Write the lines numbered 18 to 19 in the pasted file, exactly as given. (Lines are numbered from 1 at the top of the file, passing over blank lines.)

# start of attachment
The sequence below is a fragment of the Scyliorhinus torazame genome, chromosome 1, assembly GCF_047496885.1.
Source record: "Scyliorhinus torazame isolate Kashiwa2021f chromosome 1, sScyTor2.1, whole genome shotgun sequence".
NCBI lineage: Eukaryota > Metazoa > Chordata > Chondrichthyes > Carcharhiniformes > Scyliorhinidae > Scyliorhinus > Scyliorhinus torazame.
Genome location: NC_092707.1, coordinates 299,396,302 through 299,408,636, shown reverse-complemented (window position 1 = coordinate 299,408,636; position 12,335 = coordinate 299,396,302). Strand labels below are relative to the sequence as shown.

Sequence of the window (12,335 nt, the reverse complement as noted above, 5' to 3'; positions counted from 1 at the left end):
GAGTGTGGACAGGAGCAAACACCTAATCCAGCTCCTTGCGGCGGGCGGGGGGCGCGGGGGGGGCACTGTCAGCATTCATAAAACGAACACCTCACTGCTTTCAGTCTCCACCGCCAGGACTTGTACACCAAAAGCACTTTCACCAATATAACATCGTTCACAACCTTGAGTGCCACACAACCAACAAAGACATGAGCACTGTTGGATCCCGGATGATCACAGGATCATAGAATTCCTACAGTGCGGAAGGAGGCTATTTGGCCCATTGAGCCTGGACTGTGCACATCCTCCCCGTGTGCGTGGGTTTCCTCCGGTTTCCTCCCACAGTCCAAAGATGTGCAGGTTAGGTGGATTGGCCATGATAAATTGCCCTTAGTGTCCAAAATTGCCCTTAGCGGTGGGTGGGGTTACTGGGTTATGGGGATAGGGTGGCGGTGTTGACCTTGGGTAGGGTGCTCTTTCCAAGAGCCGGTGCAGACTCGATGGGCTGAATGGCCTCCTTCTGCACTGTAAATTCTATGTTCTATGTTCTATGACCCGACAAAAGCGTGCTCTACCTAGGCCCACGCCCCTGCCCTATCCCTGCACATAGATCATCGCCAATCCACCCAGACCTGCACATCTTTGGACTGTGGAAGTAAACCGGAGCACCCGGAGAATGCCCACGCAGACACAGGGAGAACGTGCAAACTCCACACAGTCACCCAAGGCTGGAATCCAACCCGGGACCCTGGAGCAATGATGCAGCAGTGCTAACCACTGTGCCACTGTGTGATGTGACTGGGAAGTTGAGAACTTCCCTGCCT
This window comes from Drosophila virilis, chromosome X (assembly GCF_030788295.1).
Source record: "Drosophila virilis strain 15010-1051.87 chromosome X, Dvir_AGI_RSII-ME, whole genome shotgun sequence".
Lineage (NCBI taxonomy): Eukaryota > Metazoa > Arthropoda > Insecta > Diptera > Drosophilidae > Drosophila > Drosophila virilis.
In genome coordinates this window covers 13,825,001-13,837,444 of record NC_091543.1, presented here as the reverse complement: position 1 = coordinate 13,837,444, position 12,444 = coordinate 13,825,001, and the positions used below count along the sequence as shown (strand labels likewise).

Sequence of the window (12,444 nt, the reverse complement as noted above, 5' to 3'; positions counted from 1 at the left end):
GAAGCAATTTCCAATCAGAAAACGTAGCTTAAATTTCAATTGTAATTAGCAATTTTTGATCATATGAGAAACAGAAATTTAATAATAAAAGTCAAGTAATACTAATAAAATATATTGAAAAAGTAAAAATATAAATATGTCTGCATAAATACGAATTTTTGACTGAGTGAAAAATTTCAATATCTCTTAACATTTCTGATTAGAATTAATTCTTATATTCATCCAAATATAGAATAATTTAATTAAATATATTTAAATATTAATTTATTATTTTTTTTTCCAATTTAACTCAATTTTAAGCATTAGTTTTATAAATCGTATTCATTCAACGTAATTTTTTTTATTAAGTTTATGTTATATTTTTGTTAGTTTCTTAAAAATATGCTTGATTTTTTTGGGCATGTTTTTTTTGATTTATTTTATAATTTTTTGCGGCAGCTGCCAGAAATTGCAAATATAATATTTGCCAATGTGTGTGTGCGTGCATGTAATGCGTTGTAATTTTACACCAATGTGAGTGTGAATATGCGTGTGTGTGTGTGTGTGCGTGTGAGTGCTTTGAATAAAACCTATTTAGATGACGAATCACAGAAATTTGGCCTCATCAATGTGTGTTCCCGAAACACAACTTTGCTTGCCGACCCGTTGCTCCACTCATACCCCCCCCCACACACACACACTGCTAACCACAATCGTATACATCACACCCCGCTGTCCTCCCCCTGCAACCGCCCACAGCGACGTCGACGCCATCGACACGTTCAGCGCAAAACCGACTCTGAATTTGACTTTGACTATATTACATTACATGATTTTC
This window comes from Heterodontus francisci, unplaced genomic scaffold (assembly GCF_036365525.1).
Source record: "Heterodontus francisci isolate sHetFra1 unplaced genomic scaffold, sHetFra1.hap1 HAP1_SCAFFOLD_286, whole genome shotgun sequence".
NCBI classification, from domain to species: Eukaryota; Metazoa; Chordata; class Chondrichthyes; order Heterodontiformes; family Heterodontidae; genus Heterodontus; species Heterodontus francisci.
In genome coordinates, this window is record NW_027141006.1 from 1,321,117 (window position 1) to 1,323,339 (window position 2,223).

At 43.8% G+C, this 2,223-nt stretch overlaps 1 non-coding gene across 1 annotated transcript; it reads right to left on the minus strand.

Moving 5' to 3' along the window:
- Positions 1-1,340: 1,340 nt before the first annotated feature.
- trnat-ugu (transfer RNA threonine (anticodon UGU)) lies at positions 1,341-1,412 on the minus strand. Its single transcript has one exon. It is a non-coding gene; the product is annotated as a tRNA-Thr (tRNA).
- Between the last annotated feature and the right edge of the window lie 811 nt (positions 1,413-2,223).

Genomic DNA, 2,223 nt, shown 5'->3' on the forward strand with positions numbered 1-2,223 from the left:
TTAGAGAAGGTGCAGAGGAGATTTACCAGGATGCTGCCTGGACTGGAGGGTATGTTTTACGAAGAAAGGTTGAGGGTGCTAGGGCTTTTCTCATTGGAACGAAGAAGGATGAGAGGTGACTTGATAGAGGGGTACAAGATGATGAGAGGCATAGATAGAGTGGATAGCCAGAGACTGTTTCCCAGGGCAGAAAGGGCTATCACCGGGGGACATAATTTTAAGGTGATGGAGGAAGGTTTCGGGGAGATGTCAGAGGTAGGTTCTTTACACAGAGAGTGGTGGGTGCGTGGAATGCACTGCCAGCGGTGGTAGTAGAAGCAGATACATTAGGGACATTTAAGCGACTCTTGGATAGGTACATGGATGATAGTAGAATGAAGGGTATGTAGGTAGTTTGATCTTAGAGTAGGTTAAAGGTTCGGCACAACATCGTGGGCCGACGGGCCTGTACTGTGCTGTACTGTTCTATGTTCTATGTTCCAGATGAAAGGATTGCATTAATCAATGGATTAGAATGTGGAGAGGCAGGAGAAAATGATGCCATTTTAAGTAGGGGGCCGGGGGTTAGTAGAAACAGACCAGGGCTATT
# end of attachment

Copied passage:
Moving 5' to 3' along the window:
- Positions 1-1,340: 1,340 nt before the first annotated feature.